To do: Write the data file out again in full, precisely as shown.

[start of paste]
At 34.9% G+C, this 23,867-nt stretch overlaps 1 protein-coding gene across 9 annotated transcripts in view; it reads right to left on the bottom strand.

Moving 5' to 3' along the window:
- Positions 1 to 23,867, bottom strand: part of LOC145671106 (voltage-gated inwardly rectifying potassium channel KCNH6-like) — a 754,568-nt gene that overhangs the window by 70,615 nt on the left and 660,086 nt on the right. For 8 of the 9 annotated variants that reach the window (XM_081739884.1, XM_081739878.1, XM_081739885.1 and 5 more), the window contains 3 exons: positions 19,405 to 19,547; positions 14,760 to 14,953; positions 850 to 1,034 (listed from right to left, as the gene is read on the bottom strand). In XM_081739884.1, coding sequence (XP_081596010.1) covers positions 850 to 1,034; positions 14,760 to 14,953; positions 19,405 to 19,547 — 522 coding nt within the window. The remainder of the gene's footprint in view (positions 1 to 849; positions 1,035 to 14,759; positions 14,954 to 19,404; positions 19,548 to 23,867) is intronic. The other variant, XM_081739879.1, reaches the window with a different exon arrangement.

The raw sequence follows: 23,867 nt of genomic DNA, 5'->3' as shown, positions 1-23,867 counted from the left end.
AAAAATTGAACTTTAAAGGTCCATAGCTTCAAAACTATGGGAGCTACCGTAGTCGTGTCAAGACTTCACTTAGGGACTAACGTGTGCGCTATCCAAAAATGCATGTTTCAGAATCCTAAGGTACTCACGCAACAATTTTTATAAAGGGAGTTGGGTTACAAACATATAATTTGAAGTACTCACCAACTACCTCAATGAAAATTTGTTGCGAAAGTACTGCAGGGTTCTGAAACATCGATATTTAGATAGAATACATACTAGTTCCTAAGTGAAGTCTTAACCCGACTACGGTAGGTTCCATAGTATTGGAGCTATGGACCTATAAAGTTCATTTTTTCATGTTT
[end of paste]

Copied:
At 34.9% G+C, this 23,867-nt stretch overlaps 1 protein-coding gene across 9 annotated transcripts in view; it reads right to left on the bottom strand.

Moving 5' to 3' along the window:
- Positions 1 to 23,867, bottom strand: part of LOC145671106 (voltage-gated inwardly rectifying potassium channel KCNH6-like) — a 754,568-nt gene that overhangs the window by 70,615 nt on the left and 660,086 nt on the right. For 8 of the 9 annotated variants that reach the window (XM_081739884.1, XM_081739878.1, XM_081739885.1 and 5 more), the window contains 3 exons: positions 19,405 to 19,547; positions 14,760 to 14,953; positions 850 to 1,034 (listed from right to left, as the gene is read on the bottom strand). In XM_081739884.1, coding sequence (XP_081596010.1) covers positions 850 to 1,034; positions 14,760 to 14,953; positions 19,405 to 19,547 — 522 coding nt within the window. The remainder of the gene's footprint in view (positions 1 to 849; positions 1,035 to 14,759; positions 14,954 to 19,404; positions 19,548 to 23,867) is intronic. The other variant, XM_081739879.1, reaches the window with a different exon arrangement.

The raw sequence follows: 23,867 nt of genomic DNA, 5'->3' as shown, positions 1-23,867 counted from the left end.
AAAAATTGAACTTTAAAGGTCCATAGCTTCAAAACTATGGGAGCTACCGTAGTCGTGTCAAGACTTCACTTAGGGACTAACGTGTGCGCTATCCAAAAATGCATGTTTCAGAATCCTAAGGTACTCACGCAACAATTTTTATAAAGGGAGTTGGGTTACAAACATATAATTTGAAGTACTCACCAACTACCTCAATGAAAATTTGTTGCGAAAGTACTGCAGGGTTCTGAAACATCGATATTTAGATAGAATACATACTAGTTCCTAAGTGAAGTCTTAACCCGACTACGGTAGGTTCCATAGTATTGGAGCTATGGACCTATAAAGTTCATTTTTTCATGTTT